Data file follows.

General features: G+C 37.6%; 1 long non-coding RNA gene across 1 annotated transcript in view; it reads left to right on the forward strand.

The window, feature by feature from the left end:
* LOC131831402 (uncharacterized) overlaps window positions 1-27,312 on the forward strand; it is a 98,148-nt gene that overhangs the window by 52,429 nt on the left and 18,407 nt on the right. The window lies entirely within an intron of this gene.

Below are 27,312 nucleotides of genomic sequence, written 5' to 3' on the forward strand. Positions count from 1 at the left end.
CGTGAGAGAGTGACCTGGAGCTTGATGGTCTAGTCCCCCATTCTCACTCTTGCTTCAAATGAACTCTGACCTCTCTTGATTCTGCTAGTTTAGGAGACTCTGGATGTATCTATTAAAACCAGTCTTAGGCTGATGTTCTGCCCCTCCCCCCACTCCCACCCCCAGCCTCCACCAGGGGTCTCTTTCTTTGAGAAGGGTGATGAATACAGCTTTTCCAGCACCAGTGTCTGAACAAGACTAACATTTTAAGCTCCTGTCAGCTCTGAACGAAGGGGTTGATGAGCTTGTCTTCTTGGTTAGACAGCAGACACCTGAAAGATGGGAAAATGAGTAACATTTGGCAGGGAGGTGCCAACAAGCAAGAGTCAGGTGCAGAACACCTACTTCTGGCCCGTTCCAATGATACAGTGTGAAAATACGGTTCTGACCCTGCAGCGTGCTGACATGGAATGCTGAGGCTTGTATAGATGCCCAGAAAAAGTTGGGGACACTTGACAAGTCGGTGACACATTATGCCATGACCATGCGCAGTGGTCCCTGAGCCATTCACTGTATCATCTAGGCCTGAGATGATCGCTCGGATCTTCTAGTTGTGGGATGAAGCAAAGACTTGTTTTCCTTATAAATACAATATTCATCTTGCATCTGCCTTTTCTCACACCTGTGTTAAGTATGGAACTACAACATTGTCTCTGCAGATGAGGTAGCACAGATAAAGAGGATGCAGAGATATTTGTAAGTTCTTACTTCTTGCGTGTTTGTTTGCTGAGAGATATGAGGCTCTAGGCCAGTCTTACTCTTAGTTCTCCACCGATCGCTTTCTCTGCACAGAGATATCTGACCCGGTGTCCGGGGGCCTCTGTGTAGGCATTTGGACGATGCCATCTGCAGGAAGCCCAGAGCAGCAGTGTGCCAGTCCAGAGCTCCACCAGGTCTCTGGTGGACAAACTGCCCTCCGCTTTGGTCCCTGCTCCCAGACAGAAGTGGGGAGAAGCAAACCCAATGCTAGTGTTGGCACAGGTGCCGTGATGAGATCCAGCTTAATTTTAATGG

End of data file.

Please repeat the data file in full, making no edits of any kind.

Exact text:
General features: G+C 37.6%; 1 long non-coding RNA gene across 1 annotated transcript in view; it reads left to right on the forward strand.

The window, feature by feature from the left end:
* LOC131831402 (uncharacterized) overlaps window positions 1-27,312 on the forward strand; it is a 98,148-nt gene that overhangs the window by 52,429 nt on the left and 18,407 nt on the right. The window lies entirely within an intron of this gene.

Below are 27,312 nucleotides of genomic sequence, written 5' to 3' on the forward strand. Positions count from 1 at the left end.
CGTGAGAGAGTGACCTGGAGCTTGATGGTCTAGTCCCCCATTCTCACTCTTGCTTCAAATGAACTCTGACCTCTCTTGATTCTGCTAGTTTAGGAGACTCTGGATGTATCTATTAAAACCAGTCTTAGGCTGATGTTCTGCCCCTCCCCCCACTCCCACCCCCAGCCTCCACCAGGGGTCTCTTTCTTTGAGAAGGGTGATGAATACAGCTTTTCCAGCACCAGTGTCTGAACAAGACTAACATTTTAAGCTCCTGTCAGCTCTGAACGAAGGGGTTGATGAGCTTGTCTTCTTGGTTAGACAGCAGACACCTGAAAGATGGGAAAATGAGTAACATTTGGCAGGGAGGTGCCAACAAGCAAGAGTCAGGTGCAGAACACCTACTTCTGGCCCGTTCCAATGATACAGTGTGAAAATACGGTTCTGACCCTGCAGCGTGCTGACATGGAATGCTGAGGCTTGTATAGATGCCCAGAAAAAGTTGGGGACACTTGACAAGTCGGTGACACATTATGCCATGACCATGCGCAGTGGTCCCTGAGCCATTCACTGTATCATCTAGGCCTGAGATGATCGCTCGGATCTTCTAGTTGTGGGATGAAGCAAAGACTTGTTTTCCTTATAAATACAATATTCATCTTGCATCTGCCTTTTCTCACACCTGTGTTAAGTATGGAACTACAACATTGTCTCTGCAGATGAGGTAGCACAGATAAAGAGGATGCAGAGATATTTGTAAGTTCTTACTTCTTGCGTGTTTGTTTGCTGAGAGATATGAGGCTCTAGGCCAGTCTTACTCTTAGTTCTCCACCGATCGCTTTCTCTGCACAGAGATATCTGACCCGGTGTCCGGGGGCCTCTGTGTAGGCATTTGGACGATGCCATCTGCAGGAAGCCCAGAGCAGCAGTGTGCCAGTCCAGAGCTCCACCAGGTCTCTGGTGGACAAACTGCCCTCCGCTTTGGTCCCTGCTCCCAGACAGAAGTGGGGAGAAGCAAACCCAATGCTAGTGTTGGCACAGGTGCCGTGATGAGATCCAGCTTAATTTTAATGG